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Old 04-03-2013, 08:28 PM   #1
Fred Caro
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which debian cd/dvd to install and take account of existing installations?


If you don't want, just yet, to leave WindoZe (or other) how do you install Debian and keep the previous installation. Deb on 32 bit version 6 at 6...6 will want you to do an exclusive Deb install (I think). Perhaps do a manual partition but that will not keep account of what you had before.

Any thoughts.

ps I had firmware files accessed and used.
 
Old 04-03-2013, 09:24 PM   #2
frankbell
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The short version is . . .

1. Using a partition manager, shrink the Windows partition to make room for Linux partitions.

2. Install Linux to the now-unallocated space. The Linux installer will do--or allow you to do, depending on the distro--the partitioning of the unallocated space.

That's too short to be of any assistance, but it's the big picture.

Here's an article from the Debian wiki which provides more detailed information:

http://wiki.debian.org/WindowsDualBoot

And here's a video:

http://www.xpd259.co.uk/2011/12/debi...t-install.html
 
Old 04-04-2013, 08:15 PM   #3
Fred Caro
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debian and or Windows

Dear frankbell (esp),
if you shrink an NTFS partition how reliable is say, Gparted? Some GNU/linux installers come with their own version of a partitioner, and they may be up to date on the latest version of NTFS, but Debian does not seem to make the transition easy.
Will a manual partitioning recognise a previous partition and shove Debian onto unpartitioned space?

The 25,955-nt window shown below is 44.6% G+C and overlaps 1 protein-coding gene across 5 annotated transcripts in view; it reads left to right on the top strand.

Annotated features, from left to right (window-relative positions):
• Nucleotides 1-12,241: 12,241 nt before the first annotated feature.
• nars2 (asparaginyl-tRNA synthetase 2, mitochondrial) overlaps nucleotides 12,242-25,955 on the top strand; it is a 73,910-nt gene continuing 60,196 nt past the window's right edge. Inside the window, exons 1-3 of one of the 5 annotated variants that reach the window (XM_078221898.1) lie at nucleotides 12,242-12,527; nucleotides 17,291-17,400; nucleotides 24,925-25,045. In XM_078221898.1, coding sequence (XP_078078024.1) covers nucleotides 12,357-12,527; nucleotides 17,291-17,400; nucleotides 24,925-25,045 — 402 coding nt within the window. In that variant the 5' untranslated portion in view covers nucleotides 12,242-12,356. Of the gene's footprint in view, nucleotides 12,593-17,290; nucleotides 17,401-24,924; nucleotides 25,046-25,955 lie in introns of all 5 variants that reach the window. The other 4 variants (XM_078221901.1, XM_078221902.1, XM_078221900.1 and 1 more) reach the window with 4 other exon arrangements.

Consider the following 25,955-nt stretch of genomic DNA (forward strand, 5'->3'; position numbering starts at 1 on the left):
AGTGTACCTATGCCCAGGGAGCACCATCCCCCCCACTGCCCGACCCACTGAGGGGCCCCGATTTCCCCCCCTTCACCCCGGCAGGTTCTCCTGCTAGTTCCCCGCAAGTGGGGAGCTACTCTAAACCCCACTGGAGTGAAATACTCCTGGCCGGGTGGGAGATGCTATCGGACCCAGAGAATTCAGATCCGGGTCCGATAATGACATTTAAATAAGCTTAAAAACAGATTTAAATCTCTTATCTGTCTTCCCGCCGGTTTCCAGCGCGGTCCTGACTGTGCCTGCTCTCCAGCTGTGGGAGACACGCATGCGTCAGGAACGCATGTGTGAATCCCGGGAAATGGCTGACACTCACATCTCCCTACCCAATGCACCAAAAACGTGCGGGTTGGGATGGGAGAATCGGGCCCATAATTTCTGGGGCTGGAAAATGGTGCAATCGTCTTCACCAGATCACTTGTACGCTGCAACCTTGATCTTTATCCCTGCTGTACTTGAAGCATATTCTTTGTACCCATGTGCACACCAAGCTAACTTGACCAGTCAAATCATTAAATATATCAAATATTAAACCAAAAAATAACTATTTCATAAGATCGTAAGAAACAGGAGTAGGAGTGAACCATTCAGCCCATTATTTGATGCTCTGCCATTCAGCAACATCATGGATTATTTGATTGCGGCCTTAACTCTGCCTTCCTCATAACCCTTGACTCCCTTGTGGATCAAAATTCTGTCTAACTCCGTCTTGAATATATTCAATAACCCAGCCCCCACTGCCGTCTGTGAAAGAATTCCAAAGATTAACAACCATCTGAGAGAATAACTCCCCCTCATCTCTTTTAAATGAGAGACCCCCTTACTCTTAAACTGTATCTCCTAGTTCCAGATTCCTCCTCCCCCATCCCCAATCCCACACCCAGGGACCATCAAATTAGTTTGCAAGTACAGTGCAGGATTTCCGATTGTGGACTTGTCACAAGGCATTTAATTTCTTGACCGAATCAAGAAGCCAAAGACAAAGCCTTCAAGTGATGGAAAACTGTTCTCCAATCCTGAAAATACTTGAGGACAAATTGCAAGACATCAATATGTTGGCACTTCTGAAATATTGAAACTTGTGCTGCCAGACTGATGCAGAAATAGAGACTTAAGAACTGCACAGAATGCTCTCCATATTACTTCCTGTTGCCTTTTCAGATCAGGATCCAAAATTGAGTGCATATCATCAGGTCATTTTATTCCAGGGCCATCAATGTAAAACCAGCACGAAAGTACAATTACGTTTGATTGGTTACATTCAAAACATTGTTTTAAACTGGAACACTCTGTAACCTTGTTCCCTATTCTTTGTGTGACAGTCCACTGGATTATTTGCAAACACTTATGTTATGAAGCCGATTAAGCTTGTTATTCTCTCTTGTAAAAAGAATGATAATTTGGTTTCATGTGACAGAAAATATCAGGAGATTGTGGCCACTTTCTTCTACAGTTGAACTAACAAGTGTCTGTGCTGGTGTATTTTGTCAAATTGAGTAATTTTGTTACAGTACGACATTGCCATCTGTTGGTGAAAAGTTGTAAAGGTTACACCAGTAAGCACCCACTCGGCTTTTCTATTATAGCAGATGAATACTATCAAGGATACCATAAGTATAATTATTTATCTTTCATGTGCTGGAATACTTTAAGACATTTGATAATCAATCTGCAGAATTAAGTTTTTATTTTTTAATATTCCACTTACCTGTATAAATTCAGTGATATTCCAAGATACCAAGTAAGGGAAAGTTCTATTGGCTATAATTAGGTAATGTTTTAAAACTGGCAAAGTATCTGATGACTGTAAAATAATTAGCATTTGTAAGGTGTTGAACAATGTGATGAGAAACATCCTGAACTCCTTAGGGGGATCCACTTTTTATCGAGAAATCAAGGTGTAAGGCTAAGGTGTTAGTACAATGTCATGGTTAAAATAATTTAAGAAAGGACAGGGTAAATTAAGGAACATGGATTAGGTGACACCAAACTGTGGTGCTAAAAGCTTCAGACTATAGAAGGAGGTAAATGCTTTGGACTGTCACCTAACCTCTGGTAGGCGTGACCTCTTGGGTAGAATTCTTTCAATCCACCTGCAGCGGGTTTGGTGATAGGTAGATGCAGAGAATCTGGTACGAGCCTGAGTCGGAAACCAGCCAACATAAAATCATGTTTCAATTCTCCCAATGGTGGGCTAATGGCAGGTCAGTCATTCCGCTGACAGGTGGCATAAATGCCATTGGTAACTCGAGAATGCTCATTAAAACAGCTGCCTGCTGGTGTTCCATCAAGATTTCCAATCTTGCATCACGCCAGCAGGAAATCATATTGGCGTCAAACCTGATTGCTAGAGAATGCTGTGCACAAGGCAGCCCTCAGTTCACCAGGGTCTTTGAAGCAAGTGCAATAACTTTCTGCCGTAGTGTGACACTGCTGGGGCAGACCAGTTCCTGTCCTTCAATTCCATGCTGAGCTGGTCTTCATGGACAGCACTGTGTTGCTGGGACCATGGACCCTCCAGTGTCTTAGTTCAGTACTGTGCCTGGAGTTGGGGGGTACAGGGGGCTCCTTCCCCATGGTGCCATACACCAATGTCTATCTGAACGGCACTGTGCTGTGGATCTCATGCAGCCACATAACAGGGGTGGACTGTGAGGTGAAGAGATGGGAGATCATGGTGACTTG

Ubuntu 12.04 made this easy(I did not really want this) but will use it till I find a way of putting Deb. on a dual boot.

Fred.
 
Old 04-04-2013, 09:41 PM   #4
frankbell
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I set up my dual-boot computer with Win7/Mint 13 using the Mint installer. It worked perfectly. Nevertheless, it's always a good idea to back up any important data.

Many of the partition editors included in Linux installation routines are the same partition editor used in GPartEd. The issue with Debian is may have to do with its not including NTFS drivers by default; it doesn't in the distro and may not on the install disk (I'm just not sure). Debian is aggressively free in its choices for defaults.

GPartEd is a very reliable tool. You should be able to resize the drive with it (or with another distro's installer), then install Debian to the now-unallocated space. Note that my knowledge is most theoretical--I've only ever set up two dual boot computers (Windows/Mint, Fedora/Slackware).

You might get a kick out of the Debian wiki item on NTFS: http://wiki.debian.org/NTFS
 
Old 04-04-2013, 11:02 PM   #5
bloody
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Create backups of everything important, then make room for Linux partition(s). The Debian installer will recognize existing systems and add them to the boodloader menu.
 
  


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